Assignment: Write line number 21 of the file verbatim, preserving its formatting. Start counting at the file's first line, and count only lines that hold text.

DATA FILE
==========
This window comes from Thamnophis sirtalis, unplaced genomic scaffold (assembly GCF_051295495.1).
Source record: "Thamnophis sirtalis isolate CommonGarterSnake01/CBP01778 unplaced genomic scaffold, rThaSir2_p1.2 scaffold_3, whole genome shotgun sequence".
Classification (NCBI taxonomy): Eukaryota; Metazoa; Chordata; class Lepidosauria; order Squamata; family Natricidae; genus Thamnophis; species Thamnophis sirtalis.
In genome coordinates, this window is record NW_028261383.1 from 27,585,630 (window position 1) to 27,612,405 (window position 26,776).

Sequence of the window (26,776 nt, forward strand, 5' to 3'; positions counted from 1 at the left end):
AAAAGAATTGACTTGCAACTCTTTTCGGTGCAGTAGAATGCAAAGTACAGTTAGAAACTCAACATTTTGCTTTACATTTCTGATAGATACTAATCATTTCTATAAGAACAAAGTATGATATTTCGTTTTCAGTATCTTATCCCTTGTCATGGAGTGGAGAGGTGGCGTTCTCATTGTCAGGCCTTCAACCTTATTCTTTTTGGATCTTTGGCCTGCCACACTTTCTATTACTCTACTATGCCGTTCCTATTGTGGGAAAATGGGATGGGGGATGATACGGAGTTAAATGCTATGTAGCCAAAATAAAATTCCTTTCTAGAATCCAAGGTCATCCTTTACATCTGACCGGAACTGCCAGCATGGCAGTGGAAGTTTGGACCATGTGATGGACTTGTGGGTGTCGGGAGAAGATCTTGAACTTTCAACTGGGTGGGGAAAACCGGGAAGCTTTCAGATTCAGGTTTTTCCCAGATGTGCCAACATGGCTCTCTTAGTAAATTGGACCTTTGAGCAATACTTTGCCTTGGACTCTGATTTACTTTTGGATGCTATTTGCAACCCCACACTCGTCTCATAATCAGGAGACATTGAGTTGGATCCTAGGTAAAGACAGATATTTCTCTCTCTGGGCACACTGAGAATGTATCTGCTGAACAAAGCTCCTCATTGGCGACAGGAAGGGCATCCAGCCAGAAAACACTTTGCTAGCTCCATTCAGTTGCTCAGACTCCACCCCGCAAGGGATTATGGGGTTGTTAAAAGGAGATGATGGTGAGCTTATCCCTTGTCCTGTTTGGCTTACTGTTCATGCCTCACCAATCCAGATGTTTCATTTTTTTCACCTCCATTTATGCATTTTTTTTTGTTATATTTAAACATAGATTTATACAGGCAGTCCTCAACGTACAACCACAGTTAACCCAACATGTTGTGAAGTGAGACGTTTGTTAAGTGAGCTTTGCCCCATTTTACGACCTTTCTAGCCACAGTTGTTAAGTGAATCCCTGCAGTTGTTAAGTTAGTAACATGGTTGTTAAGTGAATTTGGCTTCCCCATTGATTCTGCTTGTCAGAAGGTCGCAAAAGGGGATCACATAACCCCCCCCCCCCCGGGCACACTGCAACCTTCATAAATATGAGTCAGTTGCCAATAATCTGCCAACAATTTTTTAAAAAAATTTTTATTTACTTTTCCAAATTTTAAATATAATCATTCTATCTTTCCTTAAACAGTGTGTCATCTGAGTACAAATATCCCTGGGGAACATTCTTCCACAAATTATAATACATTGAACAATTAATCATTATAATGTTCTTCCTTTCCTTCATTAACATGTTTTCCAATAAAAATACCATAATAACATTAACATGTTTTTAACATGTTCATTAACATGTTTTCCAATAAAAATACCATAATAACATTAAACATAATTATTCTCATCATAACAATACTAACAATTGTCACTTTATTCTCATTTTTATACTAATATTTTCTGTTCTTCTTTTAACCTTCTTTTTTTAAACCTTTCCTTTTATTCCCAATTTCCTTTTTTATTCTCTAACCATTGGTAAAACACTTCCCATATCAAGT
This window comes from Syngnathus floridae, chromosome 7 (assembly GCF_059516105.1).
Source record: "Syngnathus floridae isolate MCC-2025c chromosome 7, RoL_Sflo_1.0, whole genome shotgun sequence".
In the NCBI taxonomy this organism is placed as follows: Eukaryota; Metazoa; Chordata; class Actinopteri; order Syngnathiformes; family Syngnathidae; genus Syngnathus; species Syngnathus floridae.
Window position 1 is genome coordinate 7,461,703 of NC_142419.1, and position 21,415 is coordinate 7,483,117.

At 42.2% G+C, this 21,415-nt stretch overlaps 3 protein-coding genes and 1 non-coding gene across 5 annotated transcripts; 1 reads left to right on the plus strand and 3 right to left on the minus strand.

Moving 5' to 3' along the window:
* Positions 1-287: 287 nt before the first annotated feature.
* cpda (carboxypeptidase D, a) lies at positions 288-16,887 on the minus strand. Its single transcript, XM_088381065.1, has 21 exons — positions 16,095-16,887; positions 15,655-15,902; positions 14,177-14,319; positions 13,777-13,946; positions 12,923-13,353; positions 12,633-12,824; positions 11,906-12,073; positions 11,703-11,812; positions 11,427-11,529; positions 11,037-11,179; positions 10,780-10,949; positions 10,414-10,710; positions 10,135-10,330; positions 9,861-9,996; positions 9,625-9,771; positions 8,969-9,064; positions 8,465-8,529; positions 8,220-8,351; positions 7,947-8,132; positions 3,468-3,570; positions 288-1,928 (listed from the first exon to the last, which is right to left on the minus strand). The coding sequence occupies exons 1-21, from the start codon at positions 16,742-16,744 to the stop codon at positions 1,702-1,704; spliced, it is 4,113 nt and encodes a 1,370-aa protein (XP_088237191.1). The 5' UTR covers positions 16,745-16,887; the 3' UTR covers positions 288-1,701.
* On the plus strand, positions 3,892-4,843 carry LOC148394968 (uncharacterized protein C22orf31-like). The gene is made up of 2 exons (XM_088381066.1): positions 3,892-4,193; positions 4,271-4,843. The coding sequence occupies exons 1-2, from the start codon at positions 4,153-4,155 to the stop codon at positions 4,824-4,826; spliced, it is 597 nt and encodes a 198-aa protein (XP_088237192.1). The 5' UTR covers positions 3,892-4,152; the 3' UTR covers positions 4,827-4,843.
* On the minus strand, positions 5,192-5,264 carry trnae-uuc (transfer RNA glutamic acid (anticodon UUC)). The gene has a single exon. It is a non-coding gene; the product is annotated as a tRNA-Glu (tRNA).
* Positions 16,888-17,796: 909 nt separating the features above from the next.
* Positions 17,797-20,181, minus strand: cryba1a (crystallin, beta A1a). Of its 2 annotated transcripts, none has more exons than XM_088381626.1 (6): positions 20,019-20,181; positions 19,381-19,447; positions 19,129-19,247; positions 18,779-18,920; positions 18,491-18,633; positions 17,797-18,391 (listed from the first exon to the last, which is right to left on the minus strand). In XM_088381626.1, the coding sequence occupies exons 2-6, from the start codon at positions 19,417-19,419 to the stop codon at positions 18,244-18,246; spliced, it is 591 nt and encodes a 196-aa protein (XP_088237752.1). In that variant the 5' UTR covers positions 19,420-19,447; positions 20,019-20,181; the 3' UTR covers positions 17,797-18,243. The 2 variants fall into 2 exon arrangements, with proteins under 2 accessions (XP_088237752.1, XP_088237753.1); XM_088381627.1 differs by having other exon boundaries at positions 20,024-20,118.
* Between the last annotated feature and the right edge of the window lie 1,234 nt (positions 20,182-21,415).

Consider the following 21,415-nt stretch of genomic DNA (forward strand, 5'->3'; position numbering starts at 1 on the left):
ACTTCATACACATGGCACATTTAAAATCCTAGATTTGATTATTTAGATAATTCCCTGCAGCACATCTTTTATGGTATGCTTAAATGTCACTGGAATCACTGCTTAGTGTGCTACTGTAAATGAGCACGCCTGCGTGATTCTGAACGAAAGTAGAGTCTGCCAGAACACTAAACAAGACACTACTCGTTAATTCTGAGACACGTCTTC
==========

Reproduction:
ACTTCATACACATGGCACATTTAAAATCCTAGATTTGATTATTTAGATAATTCCCTGCAGCACATCTTTTATGGTATGCTTAAATGTCACTGGAATCACTGCTTAGTGTGCTACTGTAAATGAGCACGCCTGCGTGATTCTGAACGAAAGTAGAGTCTGCCAGAACACTAAACAAGACACTACTCGTTAATTCTGAGACACGTCTTC